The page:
A multitude of elements contribute to our health, including heredity, lifestyles and daily habits. What we do today impacts tomorrow. According to WebMD.com, as we focus on healthy aging, the key is…
Exercise, Exercise, Exercise
Cat owners know when their felines wake up from a nap, they stretch – one leg extended forward followed by another going back, with slow, intentional movements. We can learn from our furry friends. Maintaining flexibility is very important, so each morning when you get out of bed, copy your cat and stretch together as you start your day.
About 30 minutes of daily exercise is recommended, which can be broken into increments. Exercising to the point of breathlessness has great benefits, but always follow doctors’ orders. Having an exercise routine, such as a daily stroll or a swim, is very beneficial. Research suggests that aerobic exercise may delay or improve symptoms of Alzheimer’s disease, and regular exercise helps prevent heart disease, type 2 diabetes, high blood pressure and high cholesterol. So, start your day out like a cat and then go for a stroll!
Formal Dieting vs. a Way of Life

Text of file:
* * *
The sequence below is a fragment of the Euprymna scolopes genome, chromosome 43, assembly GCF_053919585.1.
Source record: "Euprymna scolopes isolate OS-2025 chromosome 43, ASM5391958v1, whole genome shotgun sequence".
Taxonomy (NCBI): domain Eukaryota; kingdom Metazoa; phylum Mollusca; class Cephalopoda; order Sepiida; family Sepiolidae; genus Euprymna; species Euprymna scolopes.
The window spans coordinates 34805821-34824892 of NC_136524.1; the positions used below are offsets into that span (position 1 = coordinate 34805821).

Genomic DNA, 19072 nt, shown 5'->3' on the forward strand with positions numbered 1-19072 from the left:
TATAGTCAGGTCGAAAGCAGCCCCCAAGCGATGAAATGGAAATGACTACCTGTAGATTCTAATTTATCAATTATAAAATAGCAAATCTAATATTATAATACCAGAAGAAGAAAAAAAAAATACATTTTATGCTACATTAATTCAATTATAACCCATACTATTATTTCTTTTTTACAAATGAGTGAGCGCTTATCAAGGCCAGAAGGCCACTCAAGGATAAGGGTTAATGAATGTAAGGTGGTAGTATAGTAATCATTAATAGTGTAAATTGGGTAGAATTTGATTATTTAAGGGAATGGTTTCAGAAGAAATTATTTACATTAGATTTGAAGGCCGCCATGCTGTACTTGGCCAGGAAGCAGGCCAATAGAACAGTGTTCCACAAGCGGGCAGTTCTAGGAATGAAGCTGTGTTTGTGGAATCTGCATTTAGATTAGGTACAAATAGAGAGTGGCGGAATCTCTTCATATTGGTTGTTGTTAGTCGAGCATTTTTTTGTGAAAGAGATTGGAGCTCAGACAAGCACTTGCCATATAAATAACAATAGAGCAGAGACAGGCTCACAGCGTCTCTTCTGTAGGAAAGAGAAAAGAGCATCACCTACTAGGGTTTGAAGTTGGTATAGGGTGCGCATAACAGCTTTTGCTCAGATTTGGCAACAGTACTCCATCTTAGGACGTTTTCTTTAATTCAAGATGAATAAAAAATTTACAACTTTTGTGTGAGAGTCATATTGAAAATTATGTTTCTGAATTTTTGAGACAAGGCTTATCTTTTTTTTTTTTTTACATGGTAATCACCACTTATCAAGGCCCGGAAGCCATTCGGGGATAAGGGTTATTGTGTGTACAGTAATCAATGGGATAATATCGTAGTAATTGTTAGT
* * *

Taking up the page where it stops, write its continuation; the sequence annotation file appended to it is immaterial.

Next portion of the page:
Researchers believe that eating more whole foods, such as vegetables, fruits, whole grains, nuts and low-fat dairy instead of fatty meats, butter, sugar and packaged foods, can actually change parts of our chromosomes linked to age-related diseases. The key is moderating the less-healthy meal components and filling up on the healthier components.
Fiber is a healthy addition to our diets. Try switching from white to whole grain bread. A healthy easy addition is to add kidney beans to your soup, or apple slices or garbanzo beans to your salad. Such food items fill you up and can help lower your cholesterol levels.
Like exercising, studies have found that these eating patterns and healthy recipes can help us live longer and protect against heart disease.
Simply stated – don’t start. If you do use tobacco, stop or at least cut back. Research shows that tobacco harms almost every organ in our bodies. Cigarettes, chewing tobacco and other products with nicotine cause heart disease, cancer, lung and gum disease, and many other health problems.
Even if you have smoked or used tobacco products for years, it is never too late to quit. Did you know that your risk of a heart attack substantially decreases by half after only a year of ending tobacco use? Ask your doctor for help, and he or she can recommend programs that best meet your needs.